David Whitehead (expanded note; another keyword; cosmetics) on 5 January 2012@09:55:23.
David Whitehead on 18 August 2013@09:07:40.
William Hutton (augmented note) on 21 August 2013@10:09:58.
Catharine Roth (coding) on 3 September 2014@23:38:06.

Headword: Ἀγοραῖος νοῦς
Adler number: alpha,308
Translated headword: marketplace mind
Vetting Status: high
Translation:
[Meaning] the one altogether cheap and vulgar and not elite or thoughtful.[1]
Also [sc. attested is] Agoraios Hermes. Aristophanes [writes]: "by Hermes Agoraios, I look and I perjure myself." That is, [Hermes] who is honored in a marketplace.[2]
Greek Original:
Ἀγοραῖος νοῦς: ὁ πανευτελὴς καὶ συρφετώδης καὶ οὐκ ἀπόρρητος οὐδὲ πεφροντισμένος. καὶ Ἀγοραῖος Ἑρμῆς: Ἀριστοφάνης. νὴ τὸν Ἑρμῆν τὸν Ἀγοραῖον κἀπιορκῶ γε βλέπων. τουτέστιν ὁ ἐν ἀγορᾷ τιμώμενος.
Notes:
See generally LSJ s.v. agoraios (web address 1) for texts further illustrating both of these disparate senses (and note the comment there: "the distinction ἀγόραιος vulgar, ἀγοραῖος public speaker, drawn by Ammonius [a C1/2 grammarian] etc. is probably fictitious"); cf. alpha 309. See further D. Whitehead, Hypereides: the forensic speeches (Oxford 2000) 287.
[1] Likewise or similarly in other lexica; references at Photius alpha233 Theodoridis.
[2] Aristophanes, Knights 297-8 (web address 2: the manuscript reading is "I perjure myself before those who are looking"), with scholion. The same epithet is attested, elsewhere, of Artemis, Athena and Zeus.
Associated internet addresses:
Web address 1,
Web address 2
Keywords: comedy; daily life; definition; economics; ethics; law; religion
Translated by: Catharine Roth on 9 March 2001@00:09:31.
Vetted by:
David Whitehead (augmented notes; cosmetics) on 9 March 2001@03:12:41.
Catharine Roth (Added link and cross-reference.) on 9 March 2001@11:48:55.
David Whitehead (more keywords; tweaks and cosmetics) on 15 February 2007@10:33:05.
Catharine Roth (tweaked link) on 15 February 2007@10:56:51.
David Whitehead (augmented notes and keywords; cosmetics) on 5 January 2012@10:02:11.
Catharine Roth (upgraded link) on 5 January 2012@22:53:49.
David Whitehead on 18 August 2013@09:09:54.

Headword: Ἀγοραῖοι
Adler number: alpha,309
Translated headword: marketplace [men]
Vetting Status: high
Translation:
Has circumflex accent on the penultimate syllable; [meaning] men involved in a marketplace.[1]
Damascius [writes]: "[...] but he stood by and begged those who were defrauding, even including (?)skilled judges."[2]
But with the acute accent on the second syllable ἀγόραιος [is] the day on which the market is held.[3]
Greek Original:
Ἀγοραῖοι: προπερισπωμένως: οἱ ἐν ἀγορᾷ ἀναστρεφόμενοι ἄνθρωποι. Δαμάσκιος: ὁ δὲ παρίστατο καὶ ἐξῄτει τοῖς ἀποστεροῦσι μέχρι καὶ δικαστῶν ἀγοραίων. προπαροξυτόνως δὲ Ἀγόραιος, ἡ ἡμέρα ἐν ᾗ ἡ ἀγορὰ τελεῖται.
Notes:
[1] See LSJ s.v. and cf. generally alpha 308. The present nominative plural headword and substantive gloss ('men involved in a marketplace') also occur in other lexica (references at Photius alpha232 Theodoridis); Latte on Hesychius claims the headword as stemming from Acts 17.5 (genitive plural).
[2] Damascius, Life of Isidore fr. 53 Zintzen (24 Asmus). A fuller version of the fragment is given at pi 658, where Adler notes several attempts, by her predecessors, to improve its wording. With or without them, the nature and identity of these dikastai agoraioi is unclear.
[3] LSJ s.v., III 1, where the distinction of meaning between ἀγόραιος "vulgar" and ἀγοραῖος "public speaker" is said to be fictitious. Note that section 2b is deleted by the LSJ Supplement. The shift of properispomenon to proparoxytone is a regular phenomenon of the Attic dialect, known as Vendryes' Law: see Kuehner-Blass #80 (web address 1); it is still possible, however, that the properispomenon form could have been restored in the productive category, where it is more closely asssociated with ἀγορά .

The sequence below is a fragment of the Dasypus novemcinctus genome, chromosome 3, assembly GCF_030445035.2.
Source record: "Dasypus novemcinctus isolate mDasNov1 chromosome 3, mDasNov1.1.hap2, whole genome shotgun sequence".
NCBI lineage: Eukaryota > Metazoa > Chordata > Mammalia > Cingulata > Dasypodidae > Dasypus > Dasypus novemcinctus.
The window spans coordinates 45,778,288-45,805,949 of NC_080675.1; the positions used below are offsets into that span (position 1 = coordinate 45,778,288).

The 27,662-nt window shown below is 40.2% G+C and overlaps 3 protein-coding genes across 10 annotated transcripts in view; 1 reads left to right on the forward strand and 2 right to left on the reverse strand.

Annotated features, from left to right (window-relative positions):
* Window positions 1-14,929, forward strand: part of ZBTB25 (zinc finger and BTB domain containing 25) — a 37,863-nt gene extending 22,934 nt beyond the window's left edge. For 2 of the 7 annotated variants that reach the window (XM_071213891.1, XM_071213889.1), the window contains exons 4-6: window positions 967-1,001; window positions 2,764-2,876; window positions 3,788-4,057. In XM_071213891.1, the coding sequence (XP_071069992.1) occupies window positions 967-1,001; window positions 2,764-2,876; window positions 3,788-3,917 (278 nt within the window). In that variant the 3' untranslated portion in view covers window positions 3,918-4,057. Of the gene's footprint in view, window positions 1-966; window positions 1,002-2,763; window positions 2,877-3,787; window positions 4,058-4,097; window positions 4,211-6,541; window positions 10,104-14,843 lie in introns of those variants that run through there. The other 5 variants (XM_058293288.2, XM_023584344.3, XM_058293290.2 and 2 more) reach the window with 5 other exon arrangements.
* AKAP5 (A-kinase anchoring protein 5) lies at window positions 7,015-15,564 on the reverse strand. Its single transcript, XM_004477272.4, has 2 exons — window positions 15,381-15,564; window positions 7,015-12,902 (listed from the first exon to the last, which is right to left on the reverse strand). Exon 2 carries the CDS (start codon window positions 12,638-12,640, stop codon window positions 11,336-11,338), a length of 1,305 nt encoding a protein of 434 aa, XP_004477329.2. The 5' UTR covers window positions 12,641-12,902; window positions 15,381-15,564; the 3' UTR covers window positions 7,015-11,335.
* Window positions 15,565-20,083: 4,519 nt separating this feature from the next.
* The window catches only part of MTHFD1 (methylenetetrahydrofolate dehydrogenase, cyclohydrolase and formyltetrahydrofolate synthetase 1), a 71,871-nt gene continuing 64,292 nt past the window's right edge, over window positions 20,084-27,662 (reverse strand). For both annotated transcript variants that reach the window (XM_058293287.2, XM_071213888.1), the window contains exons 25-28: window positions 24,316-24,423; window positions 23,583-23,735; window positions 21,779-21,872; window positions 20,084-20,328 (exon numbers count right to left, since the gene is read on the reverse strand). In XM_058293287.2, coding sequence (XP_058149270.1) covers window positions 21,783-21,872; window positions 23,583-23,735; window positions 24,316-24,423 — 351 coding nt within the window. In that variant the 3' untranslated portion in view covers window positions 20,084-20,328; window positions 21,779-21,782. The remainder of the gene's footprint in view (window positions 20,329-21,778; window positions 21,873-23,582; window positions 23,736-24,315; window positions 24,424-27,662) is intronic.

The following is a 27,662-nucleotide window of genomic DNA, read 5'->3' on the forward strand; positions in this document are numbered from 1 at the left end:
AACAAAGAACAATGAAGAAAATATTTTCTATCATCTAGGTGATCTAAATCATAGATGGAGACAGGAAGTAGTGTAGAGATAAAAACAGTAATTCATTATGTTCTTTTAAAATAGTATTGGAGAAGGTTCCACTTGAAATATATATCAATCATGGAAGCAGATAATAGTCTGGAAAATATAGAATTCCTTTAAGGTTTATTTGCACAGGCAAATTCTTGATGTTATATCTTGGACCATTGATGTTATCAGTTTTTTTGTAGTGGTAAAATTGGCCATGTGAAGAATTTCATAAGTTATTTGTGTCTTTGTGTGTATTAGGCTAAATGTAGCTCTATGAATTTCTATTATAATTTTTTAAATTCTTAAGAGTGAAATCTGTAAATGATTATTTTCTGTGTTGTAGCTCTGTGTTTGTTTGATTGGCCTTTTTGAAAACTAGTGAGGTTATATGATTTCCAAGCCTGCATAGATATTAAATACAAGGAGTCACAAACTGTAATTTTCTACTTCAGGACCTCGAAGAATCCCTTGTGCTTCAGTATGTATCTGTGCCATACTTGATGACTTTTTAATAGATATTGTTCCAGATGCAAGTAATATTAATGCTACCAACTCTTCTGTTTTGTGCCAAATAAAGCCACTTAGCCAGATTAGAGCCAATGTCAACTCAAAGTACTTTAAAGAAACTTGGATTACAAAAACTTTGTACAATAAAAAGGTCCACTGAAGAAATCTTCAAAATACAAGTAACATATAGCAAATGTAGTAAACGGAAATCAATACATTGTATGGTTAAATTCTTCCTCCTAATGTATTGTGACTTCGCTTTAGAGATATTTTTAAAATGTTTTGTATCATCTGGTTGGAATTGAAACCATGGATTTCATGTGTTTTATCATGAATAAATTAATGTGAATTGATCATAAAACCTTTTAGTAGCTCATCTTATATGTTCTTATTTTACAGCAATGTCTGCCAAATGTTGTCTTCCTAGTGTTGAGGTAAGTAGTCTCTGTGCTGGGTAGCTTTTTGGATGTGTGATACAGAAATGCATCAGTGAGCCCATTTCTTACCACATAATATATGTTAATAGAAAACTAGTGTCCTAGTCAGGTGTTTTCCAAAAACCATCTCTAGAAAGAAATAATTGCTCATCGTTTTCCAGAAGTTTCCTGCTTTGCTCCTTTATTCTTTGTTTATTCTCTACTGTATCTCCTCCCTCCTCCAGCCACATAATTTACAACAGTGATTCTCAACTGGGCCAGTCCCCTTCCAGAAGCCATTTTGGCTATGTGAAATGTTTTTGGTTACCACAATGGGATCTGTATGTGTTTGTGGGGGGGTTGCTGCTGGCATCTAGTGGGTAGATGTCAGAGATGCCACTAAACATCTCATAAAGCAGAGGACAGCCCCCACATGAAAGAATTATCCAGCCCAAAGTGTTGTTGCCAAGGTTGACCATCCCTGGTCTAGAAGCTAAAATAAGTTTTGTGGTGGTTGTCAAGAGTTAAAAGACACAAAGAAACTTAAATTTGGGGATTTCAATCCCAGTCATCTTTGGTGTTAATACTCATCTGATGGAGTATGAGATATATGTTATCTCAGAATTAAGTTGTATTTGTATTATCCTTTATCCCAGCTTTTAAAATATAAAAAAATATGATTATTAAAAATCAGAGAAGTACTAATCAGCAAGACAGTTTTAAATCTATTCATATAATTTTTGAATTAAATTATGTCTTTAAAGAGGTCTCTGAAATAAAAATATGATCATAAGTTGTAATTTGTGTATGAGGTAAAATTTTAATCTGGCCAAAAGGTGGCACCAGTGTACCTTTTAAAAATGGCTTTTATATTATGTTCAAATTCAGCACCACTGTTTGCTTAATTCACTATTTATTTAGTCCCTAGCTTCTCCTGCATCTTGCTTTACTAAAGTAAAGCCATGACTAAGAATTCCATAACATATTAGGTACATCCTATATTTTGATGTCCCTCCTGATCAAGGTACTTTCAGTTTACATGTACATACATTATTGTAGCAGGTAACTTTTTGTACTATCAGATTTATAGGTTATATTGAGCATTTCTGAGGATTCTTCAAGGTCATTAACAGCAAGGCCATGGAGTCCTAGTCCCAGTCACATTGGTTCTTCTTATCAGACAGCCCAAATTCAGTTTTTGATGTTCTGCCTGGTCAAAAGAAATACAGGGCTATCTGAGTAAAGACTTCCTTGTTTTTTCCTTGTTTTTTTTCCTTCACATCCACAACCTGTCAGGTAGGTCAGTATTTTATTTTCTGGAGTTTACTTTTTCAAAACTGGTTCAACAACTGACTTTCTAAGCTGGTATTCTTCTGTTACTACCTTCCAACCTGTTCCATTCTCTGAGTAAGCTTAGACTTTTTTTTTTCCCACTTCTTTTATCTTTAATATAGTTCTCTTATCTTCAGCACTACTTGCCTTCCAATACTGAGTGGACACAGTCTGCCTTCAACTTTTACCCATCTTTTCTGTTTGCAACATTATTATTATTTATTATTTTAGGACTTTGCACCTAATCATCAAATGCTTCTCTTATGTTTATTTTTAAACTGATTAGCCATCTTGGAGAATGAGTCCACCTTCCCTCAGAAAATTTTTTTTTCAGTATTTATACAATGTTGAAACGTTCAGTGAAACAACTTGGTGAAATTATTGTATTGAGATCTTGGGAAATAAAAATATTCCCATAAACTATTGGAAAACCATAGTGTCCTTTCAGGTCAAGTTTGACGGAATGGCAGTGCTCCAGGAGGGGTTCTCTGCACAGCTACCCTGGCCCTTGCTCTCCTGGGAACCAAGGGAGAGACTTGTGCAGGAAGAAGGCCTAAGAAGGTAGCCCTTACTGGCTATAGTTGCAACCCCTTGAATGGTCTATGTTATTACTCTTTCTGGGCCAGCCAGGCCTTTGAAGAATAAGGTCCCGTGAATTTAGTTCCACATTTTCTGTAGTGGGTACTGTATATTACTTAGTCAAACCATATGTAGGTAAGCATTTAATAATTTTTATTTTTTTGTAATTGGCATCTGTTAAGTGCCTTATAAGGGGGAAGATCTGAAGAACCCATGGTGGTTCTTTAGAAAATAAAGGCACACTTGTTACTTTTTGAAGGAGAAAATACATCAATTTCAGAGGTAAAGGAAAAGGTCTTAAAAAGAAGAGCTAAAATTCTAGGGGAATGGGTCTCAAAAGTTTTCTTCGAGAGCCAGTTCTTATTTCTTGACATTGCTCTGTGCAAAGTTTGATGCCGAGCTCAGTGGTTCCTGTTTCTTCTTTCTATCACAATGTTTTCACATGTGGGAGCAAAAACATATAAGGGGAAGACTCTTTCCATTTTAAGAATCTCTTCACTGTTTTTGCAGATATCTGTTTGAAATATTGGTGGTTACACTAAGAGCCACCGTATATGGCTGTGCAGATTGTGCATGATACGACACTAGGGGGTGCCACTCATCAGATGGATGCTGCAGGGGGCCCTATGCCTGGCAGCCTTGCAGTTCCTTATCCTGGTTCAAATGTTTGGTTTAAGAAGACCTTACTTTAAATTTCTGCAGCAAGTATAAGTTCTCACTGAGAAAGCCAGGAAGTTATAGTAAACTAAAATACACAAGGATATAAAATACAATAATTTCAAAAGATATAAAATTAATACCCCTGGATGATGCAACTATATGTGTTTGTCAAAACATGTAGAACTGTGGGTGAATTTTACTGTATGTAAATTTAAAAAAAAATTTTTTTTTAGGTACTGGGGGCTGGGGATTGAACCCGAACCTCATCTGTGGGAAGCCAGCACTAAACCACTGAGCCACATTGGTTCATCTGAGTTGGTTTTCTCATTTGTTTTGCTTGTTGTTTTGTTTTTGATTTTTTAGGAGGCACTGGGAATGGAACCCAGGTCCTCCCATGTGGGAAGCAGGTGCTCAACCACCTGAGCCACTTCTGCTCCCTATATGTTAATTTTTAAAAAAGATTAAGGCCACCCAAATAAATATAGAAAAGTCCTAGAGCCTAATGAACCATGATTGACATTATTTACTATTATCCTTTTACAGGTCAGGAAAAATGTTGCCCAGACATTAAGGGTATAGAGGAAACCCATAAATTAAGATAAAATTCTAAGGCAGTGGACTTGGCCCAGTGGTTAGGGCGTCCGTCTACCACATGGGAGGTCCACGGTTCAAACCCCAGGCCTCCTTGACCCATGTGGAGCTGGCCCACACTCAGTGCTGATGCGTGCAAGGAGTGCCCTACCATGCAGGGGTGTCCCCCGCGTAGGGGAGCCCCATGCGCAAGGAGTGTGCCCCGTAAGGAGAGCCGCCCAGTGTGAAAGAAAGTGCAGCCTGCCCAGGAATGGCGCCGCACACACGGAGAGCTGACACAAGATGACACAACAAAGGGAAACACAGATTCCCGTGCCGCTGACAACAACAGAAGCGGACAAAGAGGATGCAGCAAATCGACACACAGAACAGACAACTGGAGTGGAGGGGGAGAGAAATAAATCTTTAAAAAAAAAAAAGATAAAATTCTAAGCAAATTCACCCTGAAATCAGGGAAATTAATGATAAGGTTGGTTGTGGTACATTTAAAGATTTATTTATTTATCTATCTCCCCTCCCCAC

Reference:
J. Kuryłowicz, L'accentuation des langues indo-européennes (Wroclaw 1958) 159-161
Associated internet address:
Web address 1
Keywords: biography; Christianity; daily life; definition; dialects, grammar, and etymology; ethics; law; religion; trade and manufacture
Translated by: Catharine Roth on 9 March 2001@12:25:41.
Vetted by:
David Whitehead (augmented note; added keyword; cosmetics) on 10 March 2001@08:43:44.
Catharine Roth (Revised grammatical note.) on 10 March 2001@11:36:25.
Catharine Roth (augmented grammatical note, added bibliography) on 4 April 2001@10:44:08.
David Whitehead (augmented Damascius ref; cosmetics) on 14 April 2004@07:40:52.
David Whitehead (tweaked translation) on 20 April 2005@08:14:54.
David Whitehead (augmented n.1; added a keyword) on 20 April 2005@09:59:36.
David Whitehead (another keyword) on 9 October 2005@11:08:03.
Catharine Roth (cosmetics) on 9 October 2005@16:17:44.
Catharine Roth (cosmetics) on 18 September 2010@01:21:55.
David Whitehead (more keywords; tweaks) on 18 September 2010@07:04:16.
Catharine Roth (tweaked links) on 5 January 2012@22:58:39.
David Whitehead (tweaks) on 6 January 2012@03:24:49.
David Whitehead on 19 August 2013@03:57:45.
Catharine Roth (cosmeticule) on 19 August 2013@10:26:33.

Headword: Ἀγορῆθεν
Adler number: alpha,311
Translated headword: from the agora
Vetting Status: high
Translation:
Out of the agora.
Greek Original:
Ἀγορῆθεν: ἐκ τῆς ἀγορᾶς.
Note:
Similar entry in Hesychius. From a scholion on Homer, Iliad 264 (Homeric text at web address 1); the headword -- a single word in the Greek -- occurs there, in the famous scene where the upstart Thersites (theta 257) is expelled 'from the agora' (= assembly) by his betters. See also Odyssey 12.439 (quoted by Strabo 1.2.36: a judge departs 'from the agora' for his evening meal) and Apollonius Rhodius, Argonautica 1.877.
Associated internet address:
Web address 1
Keywords: daily life; definition; epic; law; poetry
Translated by: Malcolm Heath on 11 June 1999@10:56:09.
Vetted by:
William Hutton (Set Status) on 21 October 2000@15:58:51.
Catharine Roth (Added note and link.) on 23 February 2001@20:44:50.